Fr. Bloomfield's Blog

I am a Roman Catholic Priest of the Archdiocese of Detroit, currently assigned to Divine Child Parish in Dearborn, Michigan. When I manage to keep the page updated, hopefully something interesting can be found here!

Sunday, August 21, 2005

Faith Seeking Understanding for August 21, 2005

Many of us have had our eyes focused on the city of Cologne, Germany, for the past week, watching the events of World Youth Day 2005 unfold. Since I’m writing this column before our youth have even left for Germany, I can only offer predictions and expectations. By next week, however, we will have firsthand accounts of the first World Youth Day of Pope Benedict XVI from our returning pilgrims. The stories will certainly be told and retold, sharing the graces with all of us from this gathering for months and years to come.

My memories of World Youth Day 2002 in Toronto, Ontario, with Pope John Paul II are still fresh and vibrant, and I know that our pilgrims will be deeply touched by the Holy Spirit in their encounter with the Vicar of Christ, the Servant of the Servants of God, our Pope.

Coincidentally, this weekend’s readings speak eloquently of the “Petrine Ministry” or the role of St. Peter (and his successors) in the Church. The first reading gives the background for the analogy used by our Lord in the Gospel: the “keys to the kingdom of heaven.” These keys are the symbol of authority; they represent the office of the King’s Steward, who governs in the king’s absence. Matthew’s Gospel completes the story with the beautiful testimony of St. Peter in the divinity of Christ. After receiving Peter’s confession of Faith, Jesus responds with the monumental words, “You are Peter, and upon this rock I will build my church, and the gates of the netherworld shall not prevail against it. I will give you the keys to the kingdom of heaven.”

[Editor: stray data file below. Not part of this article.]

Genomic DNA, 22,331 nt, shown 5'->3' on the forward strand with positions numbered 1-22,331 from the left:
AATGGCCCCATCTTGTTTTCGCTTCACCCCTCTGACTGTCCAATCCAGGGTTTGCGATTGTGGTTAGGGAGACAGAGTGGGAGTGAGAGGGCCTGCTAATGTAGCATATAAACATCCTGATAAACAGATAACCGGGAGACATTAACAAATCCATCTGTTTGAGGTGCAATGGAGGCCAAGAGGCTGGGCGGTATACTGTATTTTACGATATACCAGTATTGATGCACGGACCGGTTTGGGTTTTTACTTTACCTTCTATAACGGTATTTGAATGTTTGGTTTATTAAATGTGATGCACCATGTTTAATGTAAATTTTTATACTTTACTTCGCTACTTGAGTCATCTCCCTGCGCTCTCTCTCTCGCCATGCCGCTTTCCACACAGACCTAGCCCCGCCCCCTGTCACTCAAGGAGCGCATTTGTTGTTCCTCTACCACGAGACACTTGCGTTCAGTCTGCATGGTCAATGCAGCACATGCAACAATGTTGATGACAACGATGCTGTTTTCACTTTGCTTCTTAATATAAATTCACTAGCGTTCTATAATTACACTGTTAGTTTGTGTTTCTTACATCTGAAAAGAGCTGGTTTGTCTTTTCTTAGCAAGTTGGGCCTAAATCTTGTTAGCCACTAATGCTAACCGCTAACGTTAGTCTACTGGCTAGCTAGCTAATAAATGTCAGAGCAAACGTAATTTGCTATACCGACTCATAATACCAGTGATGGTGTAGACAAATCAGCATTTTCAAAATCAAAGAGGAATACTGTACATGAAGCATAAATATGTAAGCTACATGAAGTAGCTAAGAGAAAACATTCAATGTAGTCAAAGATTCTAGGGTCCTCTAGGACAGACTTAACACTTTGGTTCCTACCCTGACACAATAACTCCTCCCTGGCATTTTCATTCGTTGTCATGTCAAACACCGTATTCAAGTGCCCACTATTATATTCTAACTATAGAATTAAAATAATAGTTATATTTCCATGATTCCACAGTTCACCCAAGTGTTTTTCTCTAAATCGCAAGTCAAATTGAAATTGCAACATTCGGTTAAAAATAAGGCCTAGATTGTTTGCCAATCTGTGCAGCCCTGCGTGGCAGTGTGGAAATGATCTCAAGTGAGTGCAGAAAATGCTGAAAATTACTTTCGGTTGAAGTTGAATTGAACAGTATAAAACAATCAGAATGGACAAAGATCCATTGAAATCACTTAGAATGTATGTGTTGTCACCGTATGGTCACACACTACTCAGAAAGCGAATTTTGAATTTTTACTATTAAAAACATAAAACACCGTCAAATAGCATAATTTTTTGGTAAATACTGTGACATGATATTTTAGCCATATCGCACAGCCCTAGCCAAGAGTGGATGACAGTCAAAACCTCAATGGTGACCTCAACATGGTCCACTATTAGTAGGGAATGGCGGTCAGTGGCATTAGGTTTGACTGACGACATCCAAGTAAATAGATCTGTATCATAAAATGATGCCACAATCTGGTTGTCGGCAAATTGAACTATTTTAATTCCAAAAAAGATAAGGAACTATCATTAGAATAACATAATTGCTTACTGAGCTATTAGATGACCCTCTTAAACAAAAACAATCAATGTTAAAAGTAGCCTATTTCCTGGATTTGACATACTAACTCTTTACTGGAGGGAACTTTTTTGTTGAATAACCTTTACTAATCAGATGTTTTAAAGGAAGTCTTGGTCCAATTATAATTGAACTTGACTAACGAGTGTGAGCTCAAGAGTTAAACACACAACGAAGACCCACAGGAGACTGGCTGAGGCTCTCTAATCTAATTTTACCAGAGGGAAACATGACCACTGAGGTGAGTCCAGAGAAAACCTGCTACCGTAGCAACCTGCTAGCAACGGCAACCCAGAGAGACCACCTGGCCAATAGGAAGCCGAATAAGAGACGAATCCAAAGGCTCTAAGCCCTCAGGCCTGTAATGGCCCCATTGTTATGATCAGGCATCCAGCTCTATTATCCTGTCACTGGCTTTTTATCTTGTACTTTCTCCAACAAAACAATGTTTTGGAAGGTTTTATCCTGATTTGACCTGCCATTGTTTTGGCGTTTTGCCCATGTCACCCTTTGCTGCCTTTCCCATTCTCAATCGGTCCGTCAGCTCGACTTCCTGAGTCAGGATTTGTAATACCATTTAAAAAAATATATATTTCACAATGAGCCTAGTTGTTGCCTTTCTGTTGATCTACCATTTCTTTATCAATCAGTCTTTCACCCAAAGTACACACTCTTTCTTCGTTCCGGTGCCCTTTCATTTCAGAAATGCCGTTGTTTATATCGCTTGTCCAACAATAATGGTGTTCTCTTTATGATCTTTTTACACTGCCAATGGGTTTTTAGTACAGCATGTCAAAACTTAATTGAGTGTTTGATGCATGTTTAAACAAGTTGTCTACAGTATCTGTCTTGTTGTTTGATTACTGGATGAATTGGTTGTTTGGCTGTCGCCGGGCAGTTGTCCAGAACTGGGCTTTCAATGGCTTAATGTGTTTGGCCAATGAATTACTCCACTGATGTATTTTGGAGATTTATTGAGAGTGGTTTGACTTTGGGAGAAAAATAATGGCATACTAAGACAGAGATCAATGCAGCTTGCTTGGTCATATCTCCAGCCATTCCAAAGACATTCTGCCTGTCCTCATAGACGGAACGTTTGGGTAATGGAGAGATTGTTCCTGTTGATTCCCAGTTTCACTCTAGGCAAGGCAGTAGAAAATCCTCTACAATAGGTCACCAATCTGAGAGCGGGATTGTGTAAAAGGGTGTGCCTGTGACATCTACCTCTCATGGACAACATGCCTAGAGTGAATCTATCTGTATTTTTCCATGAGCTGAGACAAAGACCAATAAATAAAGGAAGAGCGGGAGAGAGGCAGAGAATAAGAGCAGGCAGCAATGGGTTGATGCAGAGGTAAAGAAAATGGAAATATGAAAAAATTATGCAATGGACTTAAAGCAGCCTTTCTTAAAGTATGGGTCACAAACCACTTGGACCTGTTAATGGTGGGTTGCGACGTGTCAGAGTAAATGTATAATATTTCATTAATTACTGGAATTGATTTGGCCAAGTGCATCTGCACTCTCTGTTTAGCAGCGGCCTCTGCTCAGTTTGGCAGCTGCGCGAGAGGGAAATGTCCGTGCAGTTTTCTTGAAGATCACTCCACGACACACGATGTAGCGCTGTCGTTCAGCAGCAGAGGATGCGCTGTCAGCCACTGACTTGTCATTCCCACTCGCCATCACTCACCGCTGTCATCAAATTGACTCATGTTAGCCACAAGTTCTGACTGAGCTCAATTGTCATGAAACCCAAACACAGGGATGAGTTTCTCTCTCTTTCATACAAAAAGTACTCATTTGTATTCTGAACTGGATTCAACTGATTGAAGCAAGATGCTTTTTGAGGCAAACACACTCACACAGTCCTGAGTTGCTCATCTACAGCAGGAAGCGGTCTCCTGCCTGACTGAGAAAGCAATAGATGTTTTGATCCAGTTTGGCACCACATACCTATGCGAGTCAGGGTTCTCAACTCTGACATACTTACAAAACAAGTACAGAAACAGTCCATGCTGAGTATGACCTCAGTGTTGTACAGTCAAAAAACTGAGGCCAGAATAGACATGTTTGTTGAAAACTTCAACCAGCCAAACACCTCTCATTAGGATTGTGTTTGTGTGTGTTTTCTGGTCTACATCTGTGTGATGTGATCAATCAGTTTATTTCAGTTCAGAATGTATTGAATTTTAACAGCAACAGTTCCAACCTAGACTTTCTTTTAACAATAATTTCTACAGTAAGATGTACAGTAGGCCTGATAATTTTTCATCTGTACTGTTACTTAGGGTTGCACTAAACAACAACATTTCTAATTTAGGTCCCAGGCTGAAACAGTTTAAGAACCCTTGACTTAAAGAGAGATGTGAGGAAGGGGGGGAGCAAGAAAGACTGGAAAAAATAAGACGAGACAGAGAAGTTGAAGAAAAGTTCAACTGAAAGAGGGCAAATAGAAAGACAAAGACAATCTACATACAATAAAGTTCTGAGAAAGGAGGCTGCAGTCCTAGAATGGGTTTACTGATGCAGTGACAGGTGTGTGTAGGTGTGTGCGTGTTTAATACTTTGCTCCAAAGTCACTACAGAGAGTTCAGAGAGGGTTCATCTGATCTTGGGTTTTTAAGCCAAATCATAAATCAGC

These words are inscribed in Latin around the dome of St. Peter’s Basilica in Rome, in golden letters that are six-feet tall: words intended, not just for St. Peter’s benefit as the first pope, but for all 264 of his successors, to Pope Benedict XVI. What a profound statement of faith this is – and what a guarantee! We are blessed as Catholics to share the same Faith as our ancestors, guaranteed by the Infallibility of the Teaching Authority of the Church (or Magisterium), confirmed by the Pope and shared by the Bishops in communion with him. Jesus, always faithful to His promises, has promised that His Church will never teach error in Faith or Morals, always preserving His teachings and the Sacraments until the end of time.

This does not mean that every pope is a saint, or that he always makes the best decisions. Nor do Christ’s words guarantee that we will always understand His teachings as taught by the Church, or that we will always agree. The declaration to St. Peter presents a great gift and also a challenge. As a gift, we know that the Catholic Church is preserved from error, so we can confidently believe in her teachings since they are taught by Christ Himself; as a challenge, we nevertheless must struggle with the reasons for these teachings, and strive to understand and believe them as best we can. If we don’t understand a teaching, struggle with it, or have a difficult time finding Christ at the heart of some point of doctrine, what do we do? We ought to pray to the Holy Spirit for guidance and docility, and then we should study Scripture and Tradition to help our understanding. The Catechism of the Catholic Church is a great place to begin, but prayer is essential in establishing the relationship with Christ that allows us to trust Him and His Church. Then we can shout with all the pilgrims in Cologne, “Viva il Papa!
God bless you all!